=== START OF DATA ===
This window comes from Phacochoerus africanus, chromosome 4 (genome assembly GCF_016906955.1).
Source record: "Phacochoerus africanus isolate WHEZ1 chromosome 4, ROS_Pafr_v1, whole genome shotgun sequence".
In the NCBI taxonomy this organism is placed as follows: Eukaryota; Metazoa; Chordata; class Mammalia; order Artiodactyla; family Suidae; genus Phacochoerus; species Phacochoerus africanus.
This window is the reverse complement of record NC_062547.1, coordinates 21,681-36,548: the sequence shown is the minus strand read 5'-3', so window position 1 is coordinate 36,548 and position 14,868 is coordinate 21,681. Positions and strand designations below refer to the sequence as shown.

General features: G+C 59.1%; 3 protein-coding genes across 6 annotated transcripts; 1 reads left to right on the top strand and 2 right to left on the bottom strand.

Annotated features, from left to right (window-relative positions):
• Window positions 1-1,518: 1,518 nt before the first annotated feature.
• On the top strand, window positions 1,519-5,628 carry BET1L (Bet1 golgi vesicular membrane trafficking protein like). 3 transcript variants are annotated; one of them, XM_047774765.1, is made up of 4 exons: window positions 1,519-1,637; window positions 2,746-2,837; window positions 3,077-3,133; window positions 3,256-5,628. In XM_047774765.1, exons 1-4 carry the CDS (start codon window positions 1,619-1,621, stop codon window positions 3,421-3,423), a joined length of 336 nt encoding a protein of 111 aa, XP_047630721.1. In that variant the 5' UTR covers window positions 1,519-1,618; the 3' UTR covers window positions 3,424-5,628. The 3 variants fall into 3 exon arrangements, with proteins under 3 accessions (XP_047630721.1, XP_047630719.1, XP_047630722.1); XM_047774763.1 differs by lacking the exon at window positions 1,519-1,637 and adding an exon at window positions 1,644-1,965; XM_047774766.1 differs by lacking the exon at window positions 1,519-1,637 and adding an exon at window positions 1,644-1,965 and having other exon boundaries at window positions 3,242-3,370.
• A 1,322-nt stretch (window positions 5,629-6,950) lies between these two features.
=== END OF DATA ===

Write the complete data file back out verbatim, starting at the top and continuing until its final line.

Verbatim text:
This window comes from Phacochoerus africanus, chromosome 4 (genome assembly GCF_016906955.1).
Source record: "Phacochoerus africanus isolate WHEZ1 chromosome 4, ROS_Pafr_v1, whole genome shotgun sequence".
In the NCBI taxonomy this organism is placed as follows: Eukaryota; Metazoa; Chordata; class Mammalia; order Artiodactyla; family Suidae; genus Phacochoerus; species Phacochoerus africanus.
This window is the reverse complement of record NC_062547.1, coordinates 21,681-36,548: the sequence shown is the minus strand read 5'-3', so window position 1 is coordinate 36,548 and position 14,868 is coordinate 21,681. Positions and strand designations below refer to the sequence as shown.

General features: G+C 59.1%; 3 protein-coding genes across 6 annotated transcripts; 1 reads left to right on the top strand and 2 right to left on the bottom strand.

Annotated features, from left to right (window-relative positions):
• Window positions 1-1,518: 1,518 nt before the first annotated feature.
• On the top strand, window positions 1,519-5,628 carry BET1L (Bet1 golgi vesicular membrane trafficking protein like). 3 transcript variants are annotated; one of them, XM_047774765.1, is made up of 4 exons: window positions 1,519-1,637; window positions 2,746-2,837; window positions 3,077-3,133; window positions 3,256-5,628. In XM_047774765.1, exons 1-4 carry the CDS (start codon window positions 1,619-1,621, stop codon window positions 3,421-3,423), a joined length of 336 nt encoding a protein of 111 aa, XP_047630721.1. In that variant the 5' UTR covers window positions 1,519-1,618; the 3' UTR covers window positions 3,424-5,628. The 3 variants fall into 3 exon arrangements, with proteins under 3 accessions (XP_047630721.1, XP_047630719.1, XP_047630722.1); XM_047774763.1 differs by lacking the exon at window positions 1,519-1,637 and adding an exon at window positions 1,644-1,965; XM_047774766.1 differs by lacking the exon at window positions 1,519-1,637 and adding an exon at window positions 1,644-1,965 and having other exon boundaries at window positions 3,242-3,370.
• A 1,322-nt stretch (window positions 5,629-6,950) lies between these two features.